A Princess of Mars

By Edgar Rice Burroughs

Page 129

but how a force of six or eight fighting men
could have done so unobserved is beyond me. We shall soon know,
however, for here comes the royal psychologist."

Another man now joined the group, and, after making his formal
greetings to his ruler, said:

"O mighty Jeddak, it is a strange tale I read in the dead minds of your
faithful guardsmen. They were felled not by a number of fighting men,
but by a single opponent."

He paused to let the full weight of this announcement impress his
hearers, and that his statement was scarcely credited was evidenced by
the impatient exclamation of incredulity which escaped the lips of Than

"What manner of weird tale are you bringing me, Notan?" he cried.

"It is the truth, my Jeddak," replied the psychologist. "In fact the
impressions were strongly marked on the brain of each of the four
guardsmen. Their antagonist was a very tall man, wearing the metal of
one of your own guardsmen, and his fighting ability was little short of
marvelous for he fought fair against the entire four and vanquished
them by his surpassing skill and superhuman strength and endurance.
Though he wore the metal of Zodanga, my Jeddak, such a man was never
seen before in this or any other country upon Barsoom.

"The mind of the Princess of Helium whom I have examined and questioned
was a blank to me, she has perfect control, and I could not read one
iota of it. She said that she witnessed a portion of the encounter,
and that when she looked there was but one man engaged with the
guardsmen; a man whom she did not recognize as ever having seen."

"Where is my erstwhile savior?" spoke another of the party, and I
recognized the voice of the cousin of Than Kosis, whom I had rescued
from the green warriors. "By the metal of my first ancestor," he went
on, "but the description fits him to perfection, especially as to his
fighting ability."

"Where is this man?" cried Than Kosis. "Have him brought to me at
once. What know you of him, cousin? It seemed strange to me now that
I think upon it that there should have been such a fighting man in
Zodanga, of whose name, even, we were ignorant before today. And his
name too, John Carter, who ever heard of such a name upon Barsoom!"

Word was soon brought that I was nowhere to be found, either in the
palace or at my former quarters in the barracks of

Last Page Next Page

Text Comparison with Tarzan and the Jewels of Opar

Page 5
He reined in his horse and watched the little party as it emerged from a concealing swale.
Page 8
He ate burnt flesh when he would have preferred it raw and unspoiled, and he brought down game with arrow or spear when he would far rather have leaped upon it from ambush and sunk his strong teeth in its.
Page 30
At last he found it--the heavy war spear that in past years had formed so important a feature of his daily life, almost of his very existence, so inseparably had it been connected with his every action since the long-gone day that he had wrested his first spear from the body of a black victim of his savage training.
Page 49
Unseeing, his eyes rested upon the shaving mirror which still hung upon the tent wall above the table; but his sight was focused far beyond.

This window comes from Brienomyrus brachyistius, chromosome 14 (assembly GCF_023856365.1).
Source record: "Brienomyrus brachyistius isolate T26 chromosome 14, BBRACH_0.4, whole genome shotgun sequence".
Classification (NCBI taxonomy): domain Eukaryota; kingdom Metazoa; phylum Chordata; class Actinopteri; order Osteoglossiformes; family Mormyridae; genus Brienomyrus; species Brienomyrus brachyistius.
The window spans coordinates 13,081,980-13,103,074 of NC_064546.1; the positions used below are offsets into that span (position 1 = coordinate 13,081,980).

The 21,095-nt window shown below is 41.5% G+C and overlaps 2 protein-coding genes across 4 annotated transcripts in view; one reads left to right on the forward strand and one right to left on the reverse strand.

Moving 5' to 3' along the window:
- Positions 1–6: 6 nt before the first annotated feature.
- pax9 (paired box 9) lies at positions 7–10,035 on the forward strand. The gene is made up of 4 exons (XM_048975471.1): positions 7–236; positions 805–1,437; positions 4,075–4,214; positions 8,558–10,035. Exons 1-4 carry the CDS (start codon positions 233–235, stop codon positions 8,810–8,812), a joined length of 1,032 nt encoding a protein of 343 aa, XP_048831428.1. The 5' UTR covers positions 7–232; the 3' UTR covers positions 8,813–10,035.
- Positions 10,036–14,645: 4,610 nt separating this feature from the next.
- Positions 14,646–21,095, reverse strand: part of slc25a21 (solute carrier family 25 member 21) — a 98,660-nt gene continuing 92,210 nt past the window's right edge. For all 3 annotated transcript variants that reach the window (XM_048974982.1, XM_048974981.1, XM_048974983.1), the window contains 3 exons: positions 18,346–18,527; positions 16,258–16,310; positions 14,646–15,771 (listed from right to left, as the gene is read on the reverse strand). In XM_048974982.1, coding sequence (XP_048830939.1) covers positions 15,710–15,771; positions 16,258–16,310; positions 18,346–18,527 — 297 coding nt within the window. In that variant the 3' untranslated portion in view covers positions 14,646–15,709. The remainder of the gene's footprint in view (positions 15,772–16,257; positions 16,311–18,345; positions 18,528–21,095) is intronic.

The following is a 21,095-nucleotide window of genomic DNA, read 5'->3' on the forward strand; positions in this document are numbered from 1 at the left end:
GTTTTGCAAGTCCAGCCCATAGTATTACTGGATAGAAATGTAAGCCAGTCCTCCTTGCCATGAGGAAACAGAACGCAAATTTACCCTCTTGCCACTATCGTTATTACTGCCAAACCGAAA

Page 68
Momentarily baffled here, the huge elephant wheeled and bore down upon the hapless priests who had now scattered, terror-stricken, in every direction.
Page 69
A huge creature was Tantor, an enormous bull in the full prime of all his stupendous strength.
Page 73
Nor was Tarzan dependent alone upon his sense of smell.
Page 75
All was quiet and dark.
Page 81
Tarzan dropped to the trail, ran quickly to the beast's side, and drove his spear deep into the fierce heart, then after recovering his arrows turned his attention to the mutilated remains of the animal's prey in the nearby thicket.
Page 84
It was this very carefulness which attracted the black's attention to the thing, arousing a natural curiosity in the warrior's mind, and so it chanced that when the Belgian, in the nervousness of overcaution, fumbled the hidden article and dropped it, Mugambi saw it as it fell upon the ground, spilling a portion of its contents on the sward.
Page 85
of his followers had circled far to the south to intercept the flight of his deserting lieutenant, Werper.
Page 93
Now, he licked his chops, and he made a sickening, sucking noise with his flabby lips as he drew in his breath.
Page 106
It was a small thing that a horse might ordinarily take in his natural stride without noticing its presence; but Werper's horse was jaded, his feet were heavy with weariness, and as the branch caught between his front legs he stumbled, was unable to recover himself, and went down, sprawling in the trail.
Page 127
She was for him and him alone.
Page 132
"Tomorrow," he whispered, "as soon as I can elude them, I will return for you.
Page 137
The earth, trampled by the feet of horses and men, gave no clew.
Page 138
Recognition came to Werper with the first glance at his captor's face, and a pallor of fear overspread his features.
Page 140
"Unless you wish to be hurt you will not interfere with me.
Page 149
I can tell from the screams of the horses--and there! that was the cry of a man in his death agonies.
Page 154
for an explanation of the animal's action.